#1 Jan 20 2004, 06:42 pm

Aye, some good points.
Y'know I was just thinking about how that Hollywood sign says a lot about the character of what it stands for.
It's cheap-looking, there's nothing behind it (just a surface), it's crooked and makeshift.
yak sox


#2 Jan 20 2004, 06:59 pm

My girlfriend, Sarah, has a degree in communications, and has spent her post-university time employed in advertising and marketing. Specifically, she has worked and a media buyer, and product marketing manager. So I have heard a lot of the ‘marketing speak’ and ‘ad lingo.’ Not unlike other professions, advertisers and marketers have developed their own vernacular to make the profession sound scientific. {Just so you know, I studied political science and work in IS/IT. Thus, I am well aware of language vagaries in these fields too}. While I have been critical of television (and advertising) much like Leftbanker here, I regularly critique the stupidity of TV and inanity of advertising—in front of Sarah. For both of us, it has become sport, not unlike MST3000 was to B-movies. Sarah takes most of my biting criticism with good humor, but sometimes it bothers her, especially as her profession is being ridiculed. Recently while decorating our living room she said, “We need a red accent chair in here.” Leaving the want verses need argument aside I said, “Red accent chair? Why red?” After some more discussion, where she attempted to defend her statement, I picked up one of several magazines lying on the coffee table and began to leaf through it. I found 3-4 pictures (advertisements) of living rooms displayed with red accent chairs. I then said, “Now please explain to me again—why do you think you need a red chair? Is it because it has been suggested to you over and over again!” For weeks after that, I pointed out every red accent chair I saw—on TV, in magazines, in restaurants and in stores. Finally she yelled, “Enough!” and I stopped. This is the power of TV (and of advertising) that I detest. That some of us—all of us—at one time or another cannot even discern the genesis of our own thoughts in the midst of the incessant noise.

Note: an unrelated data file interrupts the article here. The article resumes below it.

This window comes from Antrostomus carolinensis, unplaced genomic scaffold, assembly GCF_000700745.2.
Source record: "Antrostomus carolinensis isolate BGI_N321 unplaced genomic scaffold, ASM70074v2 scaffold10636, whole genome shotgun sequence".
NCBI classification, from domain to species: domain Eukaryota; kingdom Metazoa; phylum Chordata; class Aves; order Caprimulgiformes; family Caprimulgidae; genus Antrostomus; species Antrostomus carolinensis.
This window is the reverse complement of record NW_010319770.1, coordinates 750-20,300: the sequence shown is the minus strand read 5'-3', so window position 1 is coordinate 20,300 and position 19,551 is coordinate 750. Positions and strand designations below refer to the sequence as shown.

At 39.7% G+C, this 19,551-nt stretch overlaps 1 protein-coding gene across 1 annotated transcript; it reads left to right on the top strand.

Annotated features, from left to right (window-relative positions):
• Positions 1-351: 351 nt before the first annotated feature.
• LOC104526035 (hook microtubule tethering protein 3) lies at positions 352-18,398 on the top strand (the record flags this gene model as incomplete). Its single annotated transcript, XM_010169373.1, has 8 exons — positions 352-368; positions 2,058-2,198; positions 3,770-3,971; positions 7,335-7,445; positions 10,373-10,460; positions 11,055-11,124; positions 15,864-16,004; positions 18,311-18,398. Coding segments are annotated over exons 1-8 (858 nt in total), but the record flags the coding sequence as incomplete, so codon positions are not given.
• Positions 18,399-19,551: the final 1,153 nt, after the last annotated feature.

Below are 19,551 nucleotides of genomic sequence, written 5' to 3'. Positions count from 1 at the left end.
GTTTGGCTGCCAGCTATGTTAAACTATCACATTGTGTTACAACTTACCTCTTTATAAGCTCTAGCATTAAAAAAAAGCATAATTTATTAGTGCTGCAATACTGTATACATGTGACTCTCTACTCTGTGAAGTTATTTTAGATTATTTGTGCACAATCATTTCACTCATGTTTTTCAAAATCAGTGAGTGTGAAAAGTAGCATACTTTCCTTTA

Farmer Ned


#3 Jan 21 2004, 07:54 am

cannot even discern the genesis of our own thoughts in the midst of the incessant noise.

Well said, Farmer Ned!
kevin m.

#4 Jan 21 2004, 08:37 am

I dunno why, but I, a perfectly potent male who does not have "size problems,", find myself wanting a fistful of viagra and a penis enlarger. A curious and strange feeling...

That goddamn SPAM--how insidious. Since I don't watch tv except for sporting events, the dark lords of marketing have found other avenues and pathways to infect my mind.

Next thing you know I'll be driving an Escalade, wearing Dockers, drinking Bud Lite, and playing golf at the country club with my other SUV-driving, Dockers-clad, shitty-beer-drinking "buddies."

If that happens, please, please, please shoot me. I mean it.